| A native of Georgia, Robert B. Halley brought his family to this area about 1853. With partner T.J. Eubanks, he operated a liquor distillery and a flour and grist mill on the Lampasas River. Halley served as Bell County Commissioner in 1859 and as . . . — — Map (db m29374) HM|
|Twelve Oaks, 1867-69. Greek Revival mansion built of stone from adjacent land, for B.D. McKie, Texas doctor who fought and was wounded in Mexican and Civil wars.
Restoration by parents of Lt. Henry Clay DeGrummond, Jr. World War II combat hero, . . . — — Map (db m29343) HM|
Civil War Dead
An estimated 700,000 Union and Confederate soldiers died in the Civil War between April 1861 and April 1865. As the death toll rose, the US government struggled with the urgent but unplanned need to bury tallen Union . . . — — Map (db m163714) HM|
|The administrative government of Bexar County, besides being the oldest in Texas, is distinguished by having served under nine governments. The community served under Spanish rule from May, 1718, until January, 1811, when it was taken over by the . . . — — Map (db m53972) HM|
| . . . — — Map (db m30332) HM|
| Came to Texas 1829. Served in Battles of Anahuac and San Jacinto in Texas War for Independence and the Indian, Mexican and Civil Wars. Born Natchez, Miss., Married Mary Ann Sawyer 1850. Prominent in Civic and Public Affairs.
Recorded - . . . — — Map (db m163736) HM|
| This cemetery is located within part of a 40-acre grant of land given to the city of San Antonio by the King of Spain. The property was later subdivided into twenty-nine separate cemeteries by city aldermen, and this area was designated as City . . . — — Map (db m30150) HM|
| Brought about as Texas moved to expel 2600 Federal troops – a step necessary after secession. Frontier fighter Ben McCulloch with 400 volunteers forced surrender negotiations at headquarters of Gen. Twiggs a block and a half from here, by 4 . . . — — Map (db m30326) HM|
Secretary 1st Texas Senate, Legislator 1849. Speaker of House 1854-1856. Served campaigns against Comanches. Lieutenant, Cavalry, Mexican War 1846. Confederate presidential elector 1861. Brigadier General State Militia 1861. Appointed same rank . . . — — Map (db m163775) HM|
| Native South Carolinian, pioneer doctor and editor, Republic of Texas Congressman, twice State Senator, Jack Hay's adjutant in War with Mexico, fearless Ranger Captain in border and Indian campaigns, Confederate colonel, Mayor of Austin and . . . — — Map (db m163782) HM|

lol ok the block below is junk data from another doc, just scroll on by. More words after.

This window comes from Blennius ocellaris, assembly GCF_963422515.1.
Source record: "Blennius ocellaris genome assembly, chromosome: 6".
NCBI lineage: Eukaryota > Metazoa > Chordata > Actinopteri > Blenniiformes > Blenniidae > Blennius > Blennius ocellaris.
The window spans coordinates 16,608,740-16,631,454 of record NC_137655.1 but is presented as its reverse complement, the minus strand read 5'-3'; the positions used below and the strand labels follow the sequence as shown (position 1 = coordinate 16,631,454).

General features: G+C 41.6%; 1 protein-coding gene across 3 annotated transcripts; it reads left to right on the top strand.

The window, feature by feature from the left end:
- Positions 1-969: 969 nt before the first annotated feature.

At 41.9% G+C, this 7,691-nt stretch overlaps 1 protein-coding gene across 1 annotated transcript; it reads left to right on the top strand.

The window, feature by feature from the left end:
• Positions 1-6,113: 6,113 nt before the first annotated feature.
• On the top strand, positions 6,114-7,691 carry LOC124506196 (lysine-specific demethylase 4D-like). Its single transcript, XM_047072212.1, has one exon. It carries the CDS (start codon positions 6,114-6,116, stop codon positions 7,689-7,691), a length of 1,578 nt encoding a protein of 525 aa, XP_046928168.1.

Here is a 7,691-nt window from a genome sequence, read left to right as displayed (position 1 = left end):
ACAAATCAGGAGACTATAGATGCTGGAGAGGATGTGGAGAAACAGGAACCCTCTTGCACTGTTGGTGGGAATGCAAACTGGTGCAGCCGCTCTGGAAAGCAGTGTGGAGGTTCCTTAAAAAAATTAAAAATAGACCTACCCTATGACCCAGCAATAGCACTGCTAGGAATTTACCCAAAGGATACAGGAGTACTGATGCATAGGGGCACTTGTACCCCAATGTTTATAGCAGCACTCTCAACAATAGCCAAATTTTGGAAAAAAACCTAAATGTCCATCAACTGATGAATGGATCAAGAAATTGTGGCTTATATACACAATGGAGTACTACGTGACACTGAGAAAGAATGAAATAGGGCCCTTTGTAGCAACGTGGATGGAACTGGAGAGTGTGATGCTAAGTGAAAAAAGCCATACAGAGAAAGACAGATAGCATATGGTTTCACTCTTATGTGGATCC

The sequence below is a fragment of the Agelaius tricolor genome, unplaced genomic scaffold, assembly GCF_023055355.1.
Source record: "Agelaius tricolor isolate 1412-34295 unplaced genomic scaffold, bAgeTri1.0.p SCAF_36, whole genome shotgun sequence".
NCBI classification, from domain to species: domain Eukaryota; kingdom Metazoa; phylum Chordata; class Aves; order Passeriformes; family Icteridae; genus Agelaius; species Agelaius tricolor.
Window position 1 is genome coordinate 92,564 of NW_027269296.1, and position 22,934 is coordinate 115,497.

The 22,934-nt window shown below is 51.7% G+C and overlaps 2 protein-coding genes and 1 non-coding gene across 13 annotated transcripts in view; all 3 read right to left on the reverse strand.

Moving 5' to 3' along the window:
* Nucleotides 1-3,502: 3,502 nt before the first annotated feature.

| In a 2-story stone building, afterwards a hotel, Vance House.
Established as administrative offices for U.S. Army during the Mexican War, 1846-1847.
At this site on Feb. 16, 1861, Gen. David E. Twiggs surrendered $1,600,000 in Federal . . . — — Map (db m132554) HM|
| Started here by early Spanish settlers; for making powder to hunt meat and resist Indians. Used charcoal made of wood of Hill Country. From bat guano in such caves as Longhorn Caverns, got saltpeter. Sulphur came by ox-cart or wagon from Mexico. . . . — — Map (db m163405) HM|
|A native of South Carolina; came to San Antonio in 1835; was guide for Ben Mailam and other leaders in first attack on San Antonio by Texas Army, Dec. 1835. As Bexar Delegate, Maverick signed Texas declaration of Independence at . . . — — Map (db m30608) HM|
| Organized Nov. 1862, by act of Texas Legislature, incorporated 1863. Had store at this site. Its $44,000 capital included $8,000 subscribed by the city for its needy and for families of Confederates away in the Civil War. Aim of group was to keep . . . — — Map (db m30210) HM|
San Antonio National Cemetery was established in 1867 on land the city gave to the federal government. The 2-acre parcel occupied a hill about a mile east of the city plaza. By December 1868, the cemetery was enclosed by . . . — — Map (db m163670) HM|
Originally housed at the Alamo, the arsenal was established at this location in 1858. The facility initially included an office building, magazine, and commanders quarters. A portion of the San Pedro Acequia (ca. 1730) carried water across the . . . — — Map (db m118552) HM|
|(monument text) (1833-1903) Educator Attorney Public Servant Soldier Merchant Banker (plaque text): Thomas Claiborne Frost (1833 – 1903)
Born in Jackson County, Alabama in 1833, T. C. Frost graduated from Irving College . . . — — Map (db m63694) HM WM|